We look into the work of sports photographer Neil Leifer and his role in the career of Muhammad Ali...

Neil Leifer is one of the most iconic sport’s photographers to date. Leifer became a professional photographer whilst still in teens, embarking on a prolific and fruitful career in the 1960s and went on to work for major publications such as Sports Illustrated and Times Magazine. His career ran beside and complimented that of the greatest heavyweight boxer of the 20th century, Muhammad Ali. One cannot know the iconic moments of Ali’s career without knowing Leifer. If you know the photographs, then you should know that it is highly probable that Leifer was the man behind the lens.

Boxing history, Ali and Leifer’s careers are now defined by ‘The Punch: Ali vs Liston May 26, 1965’. However, when it was first captured and handed to the editors of Sports Illustrated it was not considered good enough for the cover or even the lead page story. How did this photo go from underappreciated to legendary? As Ali’s career took off, the public needed an image that captured him as what he was. In Leifer’s words, this image captured Ali in a way that people would want to remember him, as a young, handsome, charismatic and a fabulous-looking fighter.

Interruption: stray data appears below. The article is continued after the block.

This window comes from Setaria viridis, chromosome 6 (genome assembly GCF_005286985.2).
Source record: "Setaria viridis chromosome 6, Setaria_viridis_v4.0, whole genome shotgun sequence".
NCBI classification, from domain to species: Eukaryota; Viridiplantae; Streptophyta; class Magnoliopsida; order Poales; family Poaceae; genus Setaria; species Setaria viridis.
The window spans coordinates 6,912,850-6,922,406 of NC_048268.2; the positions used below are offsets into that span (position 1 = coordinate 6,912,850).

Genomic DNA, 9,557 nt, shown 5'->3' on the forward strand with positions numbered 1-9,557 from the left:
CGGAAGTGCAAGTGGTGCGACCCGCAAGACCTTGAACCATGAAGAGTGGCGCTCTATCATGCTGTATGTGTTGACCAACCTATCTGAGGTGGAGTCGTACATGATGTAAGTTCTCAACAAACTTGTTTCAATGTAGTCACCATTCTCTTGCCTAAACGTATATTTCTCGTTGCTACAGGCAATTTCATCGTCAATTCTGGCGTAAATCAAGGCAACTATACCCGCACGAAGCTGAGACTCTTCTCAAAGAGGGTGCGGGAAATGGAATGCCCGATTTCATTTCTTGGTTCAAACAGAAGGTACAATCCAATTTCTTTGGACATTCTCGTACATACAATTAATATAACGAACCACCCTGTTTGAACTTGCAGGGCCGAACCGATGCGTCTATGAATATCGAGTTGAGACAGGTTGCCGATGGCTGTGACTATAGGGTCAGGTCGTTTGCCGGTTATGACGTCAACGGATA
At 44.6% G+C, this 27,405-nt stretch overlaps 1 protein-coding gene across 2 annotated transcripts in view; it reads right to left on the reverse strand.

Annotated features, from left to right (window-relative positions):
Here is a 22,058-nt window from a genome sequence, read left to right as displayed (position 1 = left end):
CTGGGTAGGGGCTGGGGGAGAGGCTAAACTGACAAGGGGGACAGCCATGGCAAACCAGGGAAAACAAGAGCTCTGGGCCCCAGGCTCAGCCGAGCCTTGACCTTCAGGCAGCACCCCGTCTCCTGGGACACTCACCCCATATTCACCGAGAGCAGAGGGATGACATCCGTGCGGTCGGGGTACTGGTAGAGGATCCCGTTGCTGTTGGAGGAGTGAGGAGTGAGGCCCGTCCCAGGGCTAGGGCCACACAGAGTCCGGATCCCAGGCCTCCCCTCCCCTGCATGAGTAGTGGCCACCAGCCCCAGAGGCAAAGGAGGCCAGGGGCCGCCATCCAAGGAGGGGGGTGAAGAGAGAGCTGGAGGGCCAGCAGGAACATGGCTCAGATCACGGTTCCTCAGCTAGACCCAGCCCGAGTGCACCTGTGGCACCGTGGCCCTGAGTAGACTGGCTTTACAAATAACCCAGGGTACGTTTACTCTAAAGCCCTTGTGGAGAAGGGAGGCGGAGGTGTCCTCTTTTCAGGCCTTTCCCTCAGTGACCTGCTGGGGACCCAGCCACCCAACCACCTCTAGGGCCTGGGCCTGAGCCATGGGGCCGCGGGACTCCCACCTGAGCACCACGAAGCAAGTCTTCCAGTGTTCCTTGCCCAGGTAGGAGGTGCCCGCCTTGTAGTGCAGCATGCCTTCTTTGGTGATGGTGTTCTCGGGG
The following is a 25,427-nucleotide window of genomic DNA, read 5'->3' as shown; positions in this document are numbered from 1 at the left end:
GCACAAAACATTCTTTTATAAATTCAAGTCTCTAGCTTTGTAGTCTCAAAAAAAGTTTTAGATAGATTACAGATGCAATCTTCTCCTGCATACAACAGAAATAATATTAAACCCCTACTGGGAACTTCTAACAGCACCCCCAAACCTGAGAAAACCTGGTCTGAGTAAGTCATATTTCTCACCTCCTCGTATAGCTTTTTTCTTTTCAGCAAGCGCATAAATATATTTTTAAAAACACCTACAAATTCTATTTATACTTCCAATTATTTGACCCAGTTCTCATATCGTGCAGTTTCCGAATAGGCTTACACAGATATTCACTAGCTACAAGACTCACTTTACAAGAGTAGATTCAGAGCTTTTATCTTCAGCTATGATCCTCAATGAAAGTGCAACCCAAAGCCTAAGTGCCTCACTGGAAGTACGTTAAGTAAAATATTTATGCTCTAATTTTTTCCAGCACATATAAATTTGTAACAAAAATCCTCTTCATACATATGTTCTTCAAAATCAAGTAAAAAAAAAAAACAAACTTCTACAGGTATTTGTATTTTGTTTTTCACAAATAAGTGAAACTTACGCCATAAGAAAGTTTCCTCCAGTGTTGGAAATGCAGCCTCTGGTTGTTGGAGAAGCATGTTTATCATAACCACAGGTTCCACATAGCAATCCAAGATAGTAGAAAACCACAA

‘Flat Out: Muhammad Ali vs Cleveland Williams, Houston Astrodome 1966’ is another photo that defined boxing history. Uncoincidentally, the bird's eye photograph captures Ali and the perpetrator of the photo was none other than Leifer. In 2012, Sports Illustrated named this photograph the ‘single greatest sports photo of all time’. The image not only captures an iconic sports moment but is a marvel of clarity and composition. It captures the ropes, the ring, the reporters and the crowd. Both champion (Ali) and the defeated (Williams) appear to have the same arm positioning. However, the contrasting stature of being upright compared with flat out truly highlights this incredible win.

Leifer’s incredible photography is not exclusive to boxing. However, if an incredible and defining moment took place inside the ring, it’s a sure bet that Leifer was ringside to capture and eternalise it.

Thanks for reading
Collect your 5 yamos below
REDEEM YAMOS
20/12/2021
Artist Spotlight
Sioned Bryant
The Interwoven Careers of Neil Leifer & Muhammad Ali